Training camp has wrapped up, and the Bears have moved on to the latter portion of preseason, with joint practices against the Indianapolis Colts this week before their game.
The Bears continue to make moves at the backend of the roster, trying to find the right fits for the team.
This begs the question: what is the best-case, most realistic scenario for the Chicago Bears this season at each position group?
Here’s a rundown, plus putting what each position group can top out at this season in a realistic best-case scenario.
QB // Top 5
Justin Fields takes the leap from fun but flawed QB to elite MVP candidate, just as Jalen Hurts and Josh Allen have before him when they went into their third season, second in a scheme and first with a real WR1. He remains a top 3 rushing QB in the league but doesn’t have to run for a thousand yards again.
He ends around 700 yards and throws for 4000 yards and is responsible for at least 35 touchdowns. An MVP season like Lamar Jackson’s in 2019 is the best-case scenario.
RB // Top 20
Khalil Herbert improves his blocking and catching enough so the Bears can take advantage of a guy who averaged over five yards per carry last season. D’Onta Foreman provides solid short-yardage and goalline ability.
Roschon Johnson develops into a great thunder complement to Herbert’s lightning and can be a weapon out of the backfield. Travis Homer provides good special teams ability.
WR // Top 10
DJ Moore gets back to pre-2022 form, where he was a top 15, borderline top 10 receiver in the league. He eclipses 1200 yards and 10 touchdowns easily, being Fields’ go-to guy. Darnell Mooney continues to have great chemistry with Justin Fields en route to another 1000-yard season. Chase Claypool is relieved of pressure being the WR3 and takes advantage of his size in matchups against worse corners.
Tyler Scott provides some big plays as a deep ball threat. Velus Jones Jr provides some ability on trick plays and special teams. Equanimous St. Brown is a great guy to have in jumbo sets.
TE // Top 10
Cole Kmet rewards the Bears on his new extension, being a security blanket for Fields, who catches 3-4 balls a game for 40-50 yards per game. He continues to be an elite blocker. Robert Tonyan provides a reason for the Bears to run 2TE sets as another weapon in the passing game.
Mercedes Lewis helps out the young tackles as an extra blocker and veteran presence.
OL // Top 16
Braxton Jones builds off his solid rookie campaign, where he was a PFF all-rookie. Darnell Wright shows why he was the second O-Lineman drafted in 2023. Teven Jenkins and Nate Davis combine to be a pro-bowl-level duo at guard. Cody Whitehair won’t reach the level he once was, but can be a smart veteran center to help Fields out.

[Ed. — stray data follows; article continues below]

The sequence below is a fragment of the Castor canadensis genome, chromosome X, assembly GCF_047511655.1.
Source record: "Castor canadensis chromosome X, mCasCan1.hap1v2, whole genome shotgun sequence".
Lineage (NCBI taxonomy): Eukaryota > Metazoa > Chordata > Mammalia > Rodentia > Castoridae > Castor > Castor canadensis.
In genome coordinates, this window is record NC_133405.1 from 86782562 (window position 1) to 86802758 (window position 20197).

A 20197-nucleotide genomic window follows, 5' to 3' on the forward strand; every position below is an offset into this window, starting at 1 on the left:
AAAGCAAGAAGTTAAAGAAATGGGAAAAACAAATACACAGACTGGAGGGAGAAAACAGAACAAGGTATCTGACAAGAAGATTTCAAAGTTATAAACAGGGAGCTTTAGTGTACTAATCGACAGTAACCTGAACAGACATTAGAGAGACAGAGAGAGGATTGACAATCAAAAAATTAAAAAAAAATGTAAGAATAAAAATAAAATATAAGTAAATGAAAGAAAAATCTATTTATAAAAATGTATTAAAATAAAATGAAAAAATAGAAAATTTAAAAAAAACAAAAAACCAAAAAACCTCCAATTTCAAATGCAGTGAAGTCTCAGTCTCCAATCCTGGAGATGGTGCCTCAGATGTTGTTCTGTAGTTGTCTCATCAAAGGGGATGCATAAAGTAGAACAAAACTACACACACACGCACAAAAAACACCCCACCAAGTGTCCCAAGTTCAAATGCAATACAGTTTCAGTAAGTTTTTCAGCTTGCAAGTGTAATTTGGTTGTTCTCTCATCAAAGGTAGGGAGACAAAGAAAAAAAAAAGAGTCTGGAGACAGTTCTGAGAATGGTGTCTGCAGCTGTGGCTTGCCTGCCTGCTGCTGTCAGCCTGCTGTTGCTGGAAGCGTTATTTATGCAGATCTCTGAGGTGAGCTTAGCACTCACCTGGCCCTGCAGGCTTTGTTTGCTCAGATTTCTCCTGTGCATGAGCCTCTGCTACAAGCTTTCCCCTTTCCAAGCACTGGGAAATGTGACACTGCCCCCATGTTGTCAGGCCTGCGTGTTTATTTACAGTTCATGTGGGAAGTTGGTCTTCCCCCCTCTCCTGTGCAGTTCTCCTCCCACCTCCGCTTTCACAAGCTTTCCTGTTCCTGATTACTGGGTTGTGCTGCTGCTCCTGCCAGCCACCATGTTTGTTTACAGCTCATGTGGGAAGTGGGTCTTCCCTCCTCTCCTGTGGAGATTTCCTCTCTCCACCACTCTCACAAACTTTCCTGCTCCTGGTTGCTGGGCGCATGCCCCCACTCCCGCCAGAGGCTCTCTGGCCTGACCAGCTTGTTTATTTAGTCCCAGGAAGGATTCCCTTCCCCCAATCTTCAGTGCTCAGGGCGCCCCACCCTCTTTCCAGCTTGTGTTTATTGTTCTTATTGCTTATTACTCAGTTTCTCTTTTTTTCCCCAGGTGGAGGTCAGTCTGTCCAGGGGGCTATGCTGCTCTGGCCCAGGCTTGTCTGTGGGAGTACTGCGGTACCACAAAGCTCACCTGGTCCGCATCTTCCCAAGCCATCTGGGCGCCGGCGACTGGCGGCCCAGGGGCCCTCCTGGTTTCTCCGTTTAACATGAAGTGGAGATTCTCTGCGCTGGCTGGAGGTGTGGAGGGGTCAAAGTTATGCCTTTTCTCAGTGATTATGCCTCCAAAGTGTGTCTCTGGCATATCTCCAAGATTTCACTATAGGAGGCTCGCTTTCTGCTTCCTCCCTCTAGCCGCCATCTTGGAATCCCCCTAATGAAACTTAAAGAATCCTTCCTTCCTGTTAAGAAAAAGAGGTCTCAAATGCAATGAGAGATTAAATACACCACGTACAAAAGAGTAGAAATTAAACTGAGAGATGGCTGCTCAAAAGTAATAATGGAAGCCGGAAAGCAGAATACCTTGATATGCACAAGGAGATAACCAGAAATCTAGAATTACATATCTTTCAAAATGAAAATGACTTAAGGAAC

The interior backup OL is very sturdy with Lucas Patrick and Ja’Tyre Carter; though backup tackle is a concern, there is at least experience between Larry Borom and Alex Leatherwood.
DE // Top 25
Yannick Ngakoue hits double-digit sacks again and mainly plays on passing downs. DeMarcus Walker provides good run-stopping ability as a converted DT playing on the edge.
Trevis Gipson and Dominique Robinson begin showing their potential as young DEs with pass-rushing chops. Rasheem Green and Terell Lewis are fine rotational options.
DT // Top 25
Gervon Dexter, Zacch Pickens, and Travis Bell are less raw than expected and make noise immediately. Andrew Billings helps stuff the run as an NT.
Justin Jones continues to be the Bears’ defensive captain and plays all downs.
LB // Top 5
Tremaine Edmunds continues to excel at the MIKE after breaking out last season, with a ton of splash plays that Bears fans were used to seeing from Roquan Smith. TJ Edwards provides steady, consistent play at the WILL.
Jack Sanborn builds off a strong rookie campaign at the SAM position. Noah Sewell shows he dropped too far in the draft with big plays off the bench rushing the passer. Mykal Walker and Dylan Cole are solid backups and special teamers.
CB // Top 10
Jaylon Johnson ascends to shutdown corner status, shadowing WR1s across the field and doing a better job on crossers and in the slot. Kyler Gordon builds off a strong December and January and becomes a very good slot CB.
Tyrique Stevenson plays with physicality and tenaciousness at the other boundary CB spot, being pushed by fellow rookie Terell Smith. Kindle Vildor, Jaylon Jones, and Josh Blackwell are solid backup CBs and special teamers.
S // Top 5
Eddie Jackson and Jaquan Brisker have the potential to be as potent as the 2018 Bears safety duo of Jackson and Adrian Amos and the best in the league. Jackson, as FS, is a ballhawk like Earl Thomas, and Brisker, at SS, is a hard hitter and blitzer like Kam Chancellor.
Elijah Hicks, Adrian Colbert, Kendall Williamson, and AJ Thomas provide depth and special teams ability.
ST // Top 10
Cairo Santos bounces back from a down 2022 and gets back to 2020 and 2021 form, missing no extra points and being perfect inside 40. Trenton Gill does a better job on net yardage.